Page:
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The Table Video

Richard Swinburne, Tim O'Connor& Steve L. Porter

Freedom and the Soul: Must We Have a Soul to be Free?

Emeritus Nolloth
 Professor of the Philosophy of the Christian Religion, University of 
Distinguished Professor of Philosophy at Baylor University
CCT Scholar-in-Residence and Executive Board Member / Professor of Theology, Spiritual Formation, and Philosophy at Talbot School of Theology and at Rosemead School of Psychology, Biola University
September 11, 2012

Richard Swinburne (Oxford University) and Tim O’Connor (Baylor University) discuss neuroscientific research that purports to disprove human freedom; each suggests why his view of the human person is consistent with libertarian freedom.


The French neuroscientist Benjamin Libet did certain experiments in the 1980s, which other neuroscientists generalized to show, which they suggested showed that never do our intentions, purposes make any difference to what we do. What we do is controlled just by brain goings on, and we think we have formed an intention and that’s why we do something. But really it’s just brain goings on that make this difference.

And the evidence which was brought forth for that by generally the followers of Libet, was that they found that whenever somebody does an intentional action, decides to move their hand or decides to go for lunch or something, there is always some build up of electrical potential on their skull, which indicates some brain going on.

And many neuroscientists say that happens before the subject forms any intention to go to lunch, or any intention to wave their hand. And so many neuroscientists said oh well what that shows is that the brain event causes the motion of the hand and that the intention has nothing to do with it. But of course all that the experiment showed is that equally compatible with the experiments or results would have been that the original brain event causes the intention and the intention itself causes the motion of the hand.

Well, neuroscientists could try and do some more complicated experiment, which might show that the motion of our hands was simply caused by bodily goings on. But I don’t think they could ever show that our intentions don’t cause that. Though, in some few cases, they might show that we are compelled by bodily, brain goings on to form an intention.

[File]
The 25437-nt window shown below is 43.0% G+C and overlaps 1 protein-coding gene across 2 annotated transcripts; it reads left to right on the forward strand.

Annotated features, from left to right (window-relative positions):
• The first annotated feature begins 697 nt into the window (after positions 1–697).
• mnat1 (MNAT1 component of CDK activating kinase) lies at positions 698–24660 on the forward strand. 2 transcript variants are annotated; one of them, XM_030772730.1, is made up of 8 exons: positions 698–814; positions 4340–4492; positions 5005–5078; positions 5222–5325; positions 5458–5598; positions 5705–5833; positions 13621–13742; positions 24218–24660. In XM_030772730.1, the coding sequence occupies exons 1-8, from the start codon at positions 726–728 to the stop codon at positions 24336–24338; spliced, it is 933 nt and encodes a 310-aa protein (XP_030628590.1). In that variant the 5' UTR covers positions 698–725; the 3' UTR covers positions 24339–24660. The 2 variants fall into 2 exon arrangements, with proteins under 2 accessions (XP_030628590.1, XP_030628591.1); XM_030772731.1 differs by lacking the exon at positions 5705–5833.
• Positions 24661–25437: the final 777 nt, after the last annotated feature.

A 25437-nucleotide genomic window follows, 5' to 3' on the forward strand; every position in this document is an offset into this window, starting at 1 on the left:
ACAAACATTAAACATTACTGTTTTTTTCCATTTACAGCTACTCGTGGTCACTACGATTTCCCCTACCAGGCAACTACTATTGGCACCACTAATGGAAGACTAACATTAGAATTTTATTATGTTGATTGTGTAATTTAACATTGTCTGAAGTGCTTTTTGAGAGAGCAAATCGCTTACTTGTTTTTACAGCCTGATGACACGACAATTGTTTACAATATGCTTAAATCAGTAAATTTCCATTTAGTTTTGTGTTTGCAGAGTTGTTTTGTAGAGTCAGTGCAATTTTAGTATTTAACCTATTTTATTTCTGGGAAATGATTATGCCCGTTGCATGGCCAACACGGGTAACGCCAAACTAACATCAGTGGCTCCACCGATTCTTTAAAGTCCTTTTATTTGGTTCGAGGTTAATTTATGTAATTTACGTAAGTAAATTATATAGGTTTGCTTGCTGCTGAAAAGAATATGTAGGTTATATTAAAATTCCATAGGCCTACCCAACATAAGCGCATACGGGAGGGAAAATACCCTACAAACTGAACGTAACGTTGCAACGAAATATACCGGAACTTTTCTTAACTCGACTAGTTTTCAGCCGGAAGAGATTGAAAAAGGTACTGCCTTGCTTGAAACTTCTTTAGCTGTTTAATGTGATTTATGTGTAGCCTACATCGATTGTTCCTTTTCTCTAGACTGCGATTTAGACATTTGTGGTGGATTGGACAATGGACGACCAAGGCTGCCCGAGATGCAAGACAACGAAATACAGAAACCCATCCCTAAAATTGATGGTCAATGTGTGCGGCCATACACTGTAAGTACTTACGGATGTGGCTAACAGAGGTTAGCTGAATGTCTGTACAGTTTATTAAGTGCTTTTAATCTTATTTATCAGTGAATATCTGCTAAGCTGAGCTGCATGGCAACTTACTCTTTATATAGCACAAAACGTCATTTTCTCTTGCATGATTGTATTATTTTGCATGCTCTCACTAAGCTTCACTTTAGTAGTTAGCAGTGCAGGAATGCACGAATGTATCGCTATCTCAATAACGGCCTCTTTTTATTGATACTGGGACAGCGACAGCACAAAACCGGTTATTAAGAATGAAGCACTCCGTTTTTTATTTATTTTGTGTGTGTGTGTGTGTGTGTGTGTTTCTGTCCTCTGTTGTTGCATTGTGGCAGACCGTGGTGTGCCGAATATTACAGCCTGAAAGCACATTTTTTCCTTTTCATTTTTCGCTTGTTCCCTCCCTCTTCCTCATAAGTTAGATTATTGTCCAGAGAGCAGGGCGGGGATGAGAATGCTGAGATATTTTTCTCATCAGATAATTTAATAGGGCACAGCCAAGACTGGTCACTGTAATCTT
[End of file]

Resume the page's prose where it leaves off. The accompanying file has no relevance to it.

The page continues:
But I see no reason to suppose that to be generally the case because all that neuroscientists throws up is information about the inclinations, the desires to which we are subject. And we all know that when faced with a choice worth acting on some desire or yielding to temptation, it’s up to us what we do. And nothing neuroscientists have shown has any inclination to show that is isn’t in those cases.

So on this view, dualism actually helps preserve free will in a way that otherwise free will might be brought into question.

Yes, I don’t think dualism is necessary for holding a doctrine of free will, but it certainly helps to bring out what is involved with it. Needless to say that what determines our actions is what we determine our action, and we determine our action in the light of reasons and desires to which we are subject. Intuitively we know, or think we know, that’s how things happen. And nothing that any neuroscientist has produced shows that it isn’t.

And Tim, I know you’ve been concerned to defend a version of free will as well. Do you think that your emergent view helps with the free will question, vis a vis substance dualism?

I believe it’s as compatible as substance dualism is with the view that we exercise a limited measure of autonomy.

We are not perfectly free beings, we are constrained. As science shows, not just neuroscience, but shows through psychology we’re often subject to unconscious influences. So it’s a constrained freedom of will but I think we do have sufficient freedom that we can be held morally accountable for our choices. It’s a common place that the popular press often does a very poor job of reporting scientific findings.

And I agree with Richard that in some cases the scientists themselves are a source of the problem, insofar as they put philosophical glosses on their findings that go well beyond their findings. They’re putting an interpretation on their findings that the results themselves hardly imply. Although, they might be compatible with the findings.